Jason Bove and Matt Brown are trying to accomplish what years of struggle and millions of dollars spent by the city of Sacramento have failed to achieve: making the 800 block of K Street attractive.
The pair were at work last week on a mural that stretches 150 feet, covering a fence at the corner of Eighth and K streets; its depiction of a sweeping skyline conceals a hole in the ground left years ago after various buildings collapsed, caught fire or were demolished.
The artists' new work is surrounded on either side by more murals that have appeared in recent weeks, replacements for faded advertisements promoting the area's nightlife and restaurants.
"It makes me hate the city landscape a little less," Brown said, applying streaking yellow paint to an image of the sun at the center of his artwork. "It doesn't have to be all gray and abandoned. It's so simple, too. It's just color and an idea. That's all you need."
The mural project, involving 10 local artists, is part of a growing body of public art spreading through alleys, parking garages and storefronts in the central city. In many cases, art has been created on spaces where years of neglect have created decrepit, empty canvases.
That was the case at Eighth and K. A rundown building on the corner blew over in a windstorm 10 years ago and, despite plans by city officials and more than one developer, the lot remains empty. The hole extends down the block to where two other buildings were demolished after one of them burned. Now, weeds grow as high as city buses inside the fence, and some of the muralists have reported seeing bats and skunks roaming the site.
The purple vinyl advertisement being replaced was put up in 2008, specifically to conceal the emptiness on the other side of the fence. A similar approach was taken a few years earlier, when copies of photographs were hung around an empty lot at Third Street and Capitol Mall, where a plan to build twin condominium and hotel towers had fallen apart.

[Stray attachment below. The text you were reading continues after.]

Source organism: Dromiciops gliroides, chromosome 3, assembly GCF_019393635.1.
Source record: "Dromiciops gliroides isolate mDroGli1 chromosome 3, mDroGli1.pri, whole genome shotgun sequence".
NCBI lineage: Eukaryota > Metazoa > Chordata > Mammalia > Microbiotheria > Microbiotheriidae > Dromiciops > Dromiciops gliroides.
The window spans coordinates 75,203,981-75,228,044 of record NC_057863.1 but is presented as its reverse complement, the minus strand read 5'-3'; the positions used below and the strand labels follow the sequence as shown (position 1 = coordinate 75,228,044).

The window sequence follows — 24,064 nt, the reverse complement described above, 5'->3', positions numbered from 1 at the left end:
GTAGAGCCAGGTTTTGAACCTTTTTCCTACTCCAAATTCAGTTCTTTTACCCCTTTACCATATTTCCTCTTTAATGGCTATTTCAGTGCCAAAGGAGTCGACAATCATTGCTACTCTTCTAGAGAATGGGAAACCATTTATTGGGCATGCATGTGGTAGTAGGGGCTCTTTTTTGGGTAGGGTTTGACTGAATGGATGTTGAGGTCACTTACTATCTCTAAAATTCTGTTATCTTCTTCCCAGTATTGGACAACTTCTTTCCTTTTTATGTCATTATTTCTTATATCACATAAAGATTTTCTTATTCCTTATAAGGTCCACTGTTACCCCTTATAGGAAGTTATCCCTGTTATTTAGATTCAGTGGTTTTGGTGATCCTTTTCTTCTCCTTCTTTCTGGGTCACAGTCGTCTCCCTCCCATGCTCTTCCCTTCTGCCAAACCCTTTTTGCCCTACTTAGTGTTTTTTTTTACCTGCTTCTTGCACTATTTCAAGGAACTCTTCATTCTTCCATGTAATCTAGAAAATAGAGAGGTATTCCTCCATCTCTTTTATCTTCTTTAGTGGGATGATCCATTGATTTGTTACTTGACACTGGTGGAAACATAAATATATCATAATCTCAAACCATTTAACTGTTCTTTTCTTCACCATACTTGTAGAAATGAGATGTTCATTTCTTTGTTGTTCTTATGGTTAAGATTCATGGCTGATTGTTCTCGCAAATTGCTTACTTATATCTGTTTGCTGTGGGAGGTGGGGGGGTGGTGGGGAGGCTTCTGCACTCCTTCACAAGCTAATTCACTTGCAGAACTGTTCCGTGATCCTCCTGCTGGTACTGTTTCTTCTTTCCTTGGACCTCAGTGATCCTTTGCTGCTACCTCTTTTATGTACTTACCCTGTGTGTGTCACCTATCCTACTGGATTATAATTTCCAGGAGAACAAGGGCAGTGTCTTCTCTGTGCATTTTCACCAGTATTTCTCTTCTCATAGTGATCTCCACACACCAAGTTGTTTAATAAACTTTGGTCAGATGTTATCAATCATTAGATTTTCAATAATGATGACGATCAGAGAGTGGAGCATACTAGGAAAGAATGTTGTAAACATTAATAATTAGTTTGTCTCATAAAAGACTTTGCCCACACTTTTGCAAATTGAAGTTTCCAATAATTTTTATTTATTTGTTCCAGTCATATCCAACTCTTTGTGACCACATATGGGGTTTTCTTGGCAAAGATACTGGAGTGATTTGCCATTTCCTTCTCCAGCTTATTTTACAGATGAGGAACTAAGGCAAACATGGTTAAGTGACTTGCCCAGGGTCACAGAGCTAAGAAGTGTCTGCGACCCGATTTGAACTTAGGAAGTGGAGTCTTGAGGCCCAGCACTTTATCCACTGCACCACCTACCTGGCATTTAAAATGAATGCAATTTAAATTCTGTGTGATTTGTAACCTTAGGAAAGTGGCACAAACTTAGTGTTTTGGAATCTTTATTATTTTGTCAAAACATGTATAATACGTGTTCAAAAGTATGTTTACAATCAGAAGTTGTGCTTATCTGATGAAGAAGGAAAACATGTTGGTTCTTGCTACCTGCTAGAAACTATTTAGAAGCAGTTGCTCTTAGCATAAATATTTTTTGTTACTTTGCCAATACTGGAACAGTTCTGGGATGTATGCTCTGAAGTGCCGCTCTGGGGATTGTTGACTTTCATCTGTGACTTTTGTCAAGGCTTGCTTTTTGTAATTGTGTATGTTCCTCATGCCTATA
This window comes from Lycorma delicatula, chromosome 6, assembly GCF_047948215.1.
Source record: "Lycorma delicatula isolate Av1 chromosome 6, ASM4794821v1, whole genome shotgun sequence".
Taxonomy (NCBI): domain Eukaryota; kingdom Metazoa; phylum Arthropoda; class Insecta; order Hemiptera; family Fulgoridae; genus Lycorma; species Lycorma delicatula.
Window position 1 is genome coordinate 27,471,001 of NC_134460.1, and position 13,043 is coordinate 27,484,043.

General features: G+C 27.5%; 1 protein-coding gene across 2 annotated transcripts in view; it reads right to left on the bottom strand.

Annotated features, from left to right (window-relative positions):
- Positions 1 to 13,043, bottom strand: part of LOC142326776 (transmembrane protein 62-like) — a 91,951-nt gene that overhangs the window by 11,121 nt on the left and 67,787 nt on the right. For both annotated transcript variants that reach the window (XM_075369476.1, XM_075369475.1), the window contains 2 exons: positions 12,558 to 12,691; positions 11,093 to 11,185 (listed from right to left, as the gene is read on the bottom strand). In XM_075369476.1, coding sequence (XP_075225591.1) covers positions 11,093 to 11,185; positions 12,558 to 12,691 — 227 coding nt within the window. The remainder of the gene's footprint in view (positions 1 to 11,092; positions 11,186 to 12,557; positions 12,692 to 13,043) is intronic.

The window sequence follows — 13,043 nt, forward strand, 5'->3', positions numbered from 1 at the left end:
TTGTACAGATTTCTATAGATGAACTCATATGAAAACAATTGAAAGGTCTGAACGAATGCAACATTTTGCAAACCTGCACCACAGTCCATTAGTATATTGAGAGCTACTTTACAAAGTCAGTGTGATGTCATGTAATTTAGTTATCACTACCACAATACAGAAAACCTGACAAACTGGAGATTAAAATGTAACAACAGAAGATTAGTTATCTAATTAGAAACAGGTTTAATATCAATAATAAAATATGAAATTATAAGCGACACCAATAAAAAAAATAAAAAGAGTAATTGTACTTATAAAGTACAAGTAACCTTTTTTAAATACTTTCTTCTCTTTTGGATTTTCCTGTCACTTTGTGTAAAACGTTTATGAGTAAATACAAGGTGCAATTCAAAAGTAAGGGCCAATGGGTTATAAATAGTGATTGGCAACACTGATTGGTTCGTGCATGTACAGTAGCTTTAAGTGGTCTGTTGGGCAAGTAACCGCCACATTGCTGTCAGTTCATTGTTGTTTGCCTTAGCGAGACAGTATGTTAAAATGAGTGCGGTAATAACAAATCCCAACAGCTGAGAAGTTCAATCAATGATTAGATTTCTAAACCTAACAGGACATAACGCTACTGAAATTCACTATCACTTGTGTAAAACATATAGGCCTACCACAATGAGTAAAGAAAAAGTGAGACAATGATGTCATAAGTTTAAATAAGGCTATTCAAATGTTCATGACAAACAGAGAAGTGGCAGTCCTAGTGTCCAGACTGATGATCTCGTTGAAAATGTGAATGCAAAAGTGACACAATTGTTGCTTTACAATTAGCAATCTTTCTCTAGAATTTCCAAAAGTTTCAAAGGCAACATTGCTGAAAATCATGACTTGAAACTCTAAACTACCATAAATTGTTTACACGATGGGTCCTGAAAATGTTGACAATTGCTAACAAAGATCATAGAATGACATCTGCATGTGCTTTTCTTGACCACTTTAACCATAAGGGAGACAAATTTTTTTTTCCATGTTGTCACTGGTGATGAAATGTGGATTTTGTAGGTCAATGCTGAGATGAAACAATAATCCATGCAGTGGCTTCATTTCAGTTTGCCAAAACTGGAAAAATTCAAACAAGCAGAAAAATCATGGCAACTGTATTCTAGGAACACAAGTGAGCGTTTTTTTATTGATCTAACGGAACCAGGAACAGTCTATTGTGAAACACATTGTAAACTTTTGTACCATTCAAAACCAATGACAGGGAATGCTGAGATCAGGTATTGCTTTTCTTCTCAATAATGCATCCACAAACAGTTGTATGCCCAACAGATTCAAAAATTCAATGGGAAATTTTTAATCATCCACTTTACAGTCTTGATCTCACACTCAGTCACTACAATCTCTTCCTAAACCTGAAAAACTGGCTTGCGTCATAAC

Beyond downtown, murals for years have covered the sides of businesses in central city neighborhoods, and more are appearing all the time both spontaneous expressions and organized efforts such as the one at Eighth and K. The tiled artwork of the so-called "Dragon House" is a fixture in Curtis Park. And the mural of Ishi, the last survivor of the Yahi American Indian tribe, is a haunting image at 24th Street and Broadway.
Shelly Willis, interim director of the Sacramento Metropolitan Arts Commission, said murals can "change a person's experience of the city."
"Successful murals will define a place, revive neighborhoods, increase pedestrian traffic, become a destination and make a place more interesting," Willis said.
Megan Garcia, marketing manager at the Downtown Sacramento Partnership, which organized the mural project at 8th and K, said it was time to try something new at the corner. The partnership held a fundraiser and raised $7,000, enough to pay for the artists' supplies.
"It's a busy thoroughfare and it needed a refresh," she said. "And we wanted something a little more inspiring than what we had."
Shawn Peter, a street guide for the Downtown Sacramento Partnership, said artists and property owners increasingly are looking to create beauty on unused space, including walls facing alleys. For 13 years, Peter has served as a street guide for the partnership and is known for organizing walking tours on public art and historic architecture in the area.
Standing in the alley between J and K on Ninth Street, Peter gestured to a series of murals showing blackbirds dressed in fancy clothes. The artwork has become a conversation piece for patrons of Blackbird Kitchen + Bar, a fashionable new restaurant.
"This is a true urban movement," Peter said.
Nearby, the mural project at Eighth and K should be completed soon. It will remain for at least a year, with the hope that construction eventually will begin on a planned retail and office project.
"Hopefully there will be a time soon when there doesn't need to be a mural there," Garcia said.
Adam Grant is nearly finished with his contribution to the project, which faces the alley between K and L streets. His art replicates a drawing his 5-year-old son, Alex, made of himself gardening.
More than once, a curious passer-by has stopped to ask what Grant was doing. Light-rail passengers peer out their windows at the new cityscape.
"The people walking by, the people on the trains, they're seeing something different here," Grant said. "It's not the same old wall they've been looking at every day."